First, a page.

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Stop

Conflicts of interest

AC: "when one of the Beebs employees had left the organisation that supplied the chosen OS.

Probably perceived as a conflict of interest?"

You've got it the wrong way round. Erik Huggers, who left Microsoft to work for the BBC and has now taken over from Ashley Highfield as Director of Future Media and Technology Division, is perceived as being the one who has opened up the iPlayer.

Ashley Highfield, however, paraded on stage with Bill Gates and a mock-up of the iPlayer pushing Vista six months before Vista came out, and, a suspiciously short time after leaving the BBC (contractural obligations?) is now working for Microsoft. That didn't surprise many people.

The BBC is a better place than it used to be.

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Anonymous Coward

@Just what exactly

Just what exactly it gives you is the ability to download on Linux and Mac devices, which was the whole point of the article. D'oh!

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Linux

Adobe AIR

Only supports a few select Linux distributions anyway. I can't use it here so I'll carry on using the iPlayer in my Nokia N96.

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Macs better for music

debatable at best. Cubase on XP with dual core Athlon and 2 GB RAM with M-Audio kit seems to work very nicely for all the recordings I have helped with. Not a fan of pro tools

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IT Angle

AC 20:14

Perceived conflict of interest is often no conflict of interest at all just merely an awareness of what less informed people might allege or speculate?

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Anonymous Coward

New Version?

Can I get it for my BBC B?

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@Gerry

Oh dear. Someone took my pisstake seriously,

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Thumb Up

The guy who is devastated at Mac users being called fanbois is hilarious.

Just sayin'.

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Stop

P2P

Actually, according to the BBC Internet Blog this new version won't use p2p at all and instead is now being based on a simple download from their servers.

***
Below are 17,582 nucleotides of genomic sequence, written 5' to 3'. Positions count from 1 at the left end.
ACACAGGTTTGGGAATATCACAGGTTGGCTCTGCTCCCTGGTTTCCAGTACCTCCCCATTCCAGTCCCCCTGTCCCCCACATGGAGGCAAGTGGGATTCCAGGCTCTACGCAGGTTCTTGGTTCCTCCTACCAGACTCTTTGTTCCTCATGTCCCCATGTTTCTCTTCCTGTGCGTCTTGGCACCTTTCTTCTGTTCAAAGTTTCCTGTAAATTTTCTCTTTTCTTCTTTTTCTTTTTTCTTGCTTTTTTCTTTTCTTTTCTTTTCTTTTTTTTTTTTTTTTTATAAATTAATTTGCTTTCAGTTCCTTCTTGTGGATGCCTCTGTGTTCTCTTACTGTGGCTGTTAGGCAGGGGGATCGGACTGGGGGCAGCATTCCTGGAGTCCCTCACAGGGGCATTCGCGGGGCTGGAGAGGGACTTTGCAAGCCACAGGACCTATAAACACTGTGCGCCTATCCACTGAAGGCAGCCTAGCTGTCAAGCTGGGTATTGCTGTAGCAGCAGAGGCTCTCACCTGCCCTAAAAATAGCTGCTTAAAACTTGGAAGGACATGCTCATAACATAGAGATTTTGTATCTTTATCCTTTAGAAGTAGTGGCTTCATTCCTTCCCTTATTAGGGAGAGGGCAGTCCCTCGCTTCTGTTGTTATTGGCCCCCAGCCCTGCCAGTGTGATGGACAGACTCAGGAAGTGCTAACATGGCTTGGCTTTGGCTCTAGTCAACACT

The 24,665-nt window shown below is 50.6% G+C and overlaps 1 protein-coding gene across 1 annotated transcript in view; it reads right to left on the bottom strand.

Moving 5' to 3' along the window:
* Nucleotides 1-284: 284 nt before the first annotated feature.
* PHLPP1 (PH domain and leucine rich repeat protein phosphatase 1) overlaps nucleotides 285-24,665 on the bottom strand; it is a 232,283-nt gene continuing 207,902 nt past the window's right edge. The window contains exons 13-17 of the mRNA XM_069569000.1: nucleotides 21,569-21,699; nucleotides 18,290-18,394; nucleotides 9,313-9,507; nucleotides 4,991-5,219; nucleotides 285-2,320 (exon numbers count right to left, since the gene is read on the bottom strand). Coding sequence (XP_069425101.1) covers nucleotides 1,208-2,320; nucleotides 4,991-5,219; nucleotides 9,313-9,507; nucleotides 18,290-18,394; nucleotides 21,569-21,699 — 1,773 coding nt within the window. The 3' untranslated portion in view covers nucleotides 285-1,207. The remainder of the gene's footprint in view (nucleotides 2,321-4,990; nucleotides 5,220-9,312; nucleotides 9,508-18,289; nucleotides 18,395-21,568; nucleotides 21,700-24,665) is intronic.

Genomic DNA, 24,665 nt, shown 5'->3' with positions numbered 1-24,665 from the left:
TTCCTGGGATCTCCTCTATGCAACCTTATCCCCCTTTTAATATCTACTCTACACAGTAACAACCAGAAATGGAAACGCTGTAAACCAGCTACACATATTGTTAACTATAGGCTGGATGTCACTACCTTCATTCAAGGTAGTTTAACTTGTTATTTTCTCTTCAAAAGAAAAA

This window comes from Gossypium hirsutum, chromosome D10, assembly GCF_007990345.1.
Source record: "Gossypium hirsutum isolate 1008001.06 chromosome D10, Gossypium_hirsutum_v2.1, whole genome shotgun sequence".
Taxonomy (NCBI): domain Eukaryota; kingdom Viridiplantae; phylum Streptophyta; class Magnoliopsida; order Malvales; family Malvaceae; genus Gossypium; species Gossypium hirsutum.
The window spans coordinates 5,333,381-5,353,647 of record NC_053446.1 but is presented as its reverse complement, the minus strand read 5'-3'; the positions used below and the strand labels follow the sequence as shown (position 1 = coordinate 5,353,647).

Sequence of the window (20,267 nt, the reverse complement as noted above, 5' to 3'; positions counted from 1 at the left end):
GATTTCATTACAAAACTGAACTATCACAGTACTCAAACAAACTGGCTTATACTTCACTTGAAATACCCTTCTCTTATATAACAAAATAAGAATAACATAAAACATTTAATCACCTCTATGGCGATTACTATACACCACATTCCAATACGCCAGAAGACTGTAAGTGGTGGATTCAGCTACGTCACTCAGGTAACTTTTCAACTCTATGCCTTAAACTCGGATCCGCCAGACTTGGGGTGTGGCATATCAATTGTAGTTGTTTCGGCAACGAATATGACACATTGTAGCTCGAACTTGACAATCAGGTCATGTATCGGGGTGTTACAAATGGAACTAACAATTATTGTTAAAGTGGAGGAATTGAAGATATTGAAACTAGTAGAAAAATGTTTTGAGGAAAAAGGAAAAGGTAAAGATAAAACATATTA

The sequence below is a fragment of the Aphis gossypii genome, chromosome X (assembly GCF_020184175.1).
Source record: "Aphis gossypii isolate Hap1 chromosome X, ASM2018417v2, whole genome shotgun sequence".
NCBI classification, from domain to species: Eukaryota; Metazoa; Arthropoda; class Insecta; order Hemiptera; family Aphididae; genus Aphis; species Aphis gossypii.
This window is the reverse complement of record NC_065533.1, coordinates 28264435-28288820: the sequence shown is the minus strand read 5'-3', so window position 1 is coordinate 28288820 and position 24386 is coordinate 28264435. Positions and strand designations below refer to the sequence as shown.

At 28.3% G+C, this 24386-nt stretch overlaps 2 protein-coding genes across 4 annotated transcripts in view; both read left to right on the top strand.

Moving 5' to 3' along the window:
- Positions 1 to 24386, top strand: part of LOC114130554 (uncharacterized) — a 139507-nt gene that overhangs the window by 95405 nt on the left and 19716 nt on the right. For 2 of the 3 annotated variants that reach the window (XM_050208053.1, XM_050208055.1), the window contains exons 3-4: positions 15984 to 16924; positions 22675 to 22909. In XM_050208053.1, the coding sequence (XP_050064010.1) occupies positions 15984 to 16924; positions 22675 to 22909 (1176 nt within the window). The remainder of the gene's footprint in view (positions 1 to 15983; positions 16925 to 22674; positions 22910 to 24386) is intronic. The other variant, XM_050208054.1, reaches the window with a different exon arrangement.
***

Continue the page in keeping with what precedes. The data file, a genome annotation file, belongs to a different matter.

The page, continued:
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Anonymous Coward

Some random rants etc...

@Chris iverson

WTF has the iPlayer (surely copyright infringement Steve?) on the Mac and Linux got to do with Cubase?!

It's about time BBC! It makes sense to use a framework like Air, although it is a shame there isn't an open source equivalent. Still, it could be worse, it could be silverlight. What more important is that the BBC have actively discriminated against license payers. they should never have released a Windows only version of anything. Channel 4 and Five can do what they want, I don't directly fund them (OK, I sort of do, they get a token amount from TV Licensing) in the way that I fund the Beeb.

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Flame

"Only supports a few select Linux distributions anyway."

And there lies Linux's problem.

Windows, write for one, will work for all current versions

Write for Mac, will work for all current versions.

Write for Linux, will work for some, then rewrite for a few more, then rewrite for some more, etc etc....Oh and then moan when it is supported.

Anyone else see the reason Windows is still way out ahead?

(PS yes I have an Unbuntu box, but I'm also not deluded)

Flame on kiddies....

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Gates Horns

The whole "Apple/Mac Fanboy" thing...

Can we accept that it was most likely a tongue-in-cheek comment and move on? We all know that the occasional joke is put in to an article here every now and then. Besides, it doesn't really matter anyway. If you can't laugh at yourself then you might as well catch the fail express.

The BBC iPlayer Downloader thingy-whatever-it's-called doesn't work on my computer, not the last time I tried it anyway. I just had to keep installing it over and over again, but it wouldn't work. Eventually I just gave up. I may give it another go some time.

Evil Gates because the machine that it doesn't work on runs Vista/ D'oh!

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Paris Hilton

Re @Just what exactly

I think the BBC iPlayer (Mac) can only work on Intel Macs. The iPlayer Downloader from Lawrence Dudley works on PowerPC Macs as well.

Paris, because she probably knows more than one way..........

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Thumb Up

It works, and that's all that matters

99% of my viewing is programs downloaded via P2P or via iPlayer.

Whilst it may be fashionable amongst Daily Mailtards to bash the Beeb, it's way ahead of the other on content and delivery, no contest.

Worth the licence fee? Every penny.

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Thumb Up

"Only supports a few select Linux distributions anyway."

Although officially Adobe "only supports a few select Linux distributions", the AIR runtime should run on just about anything made in the last year or so, basically as long as it can find the libraries it needs, it'll be fine.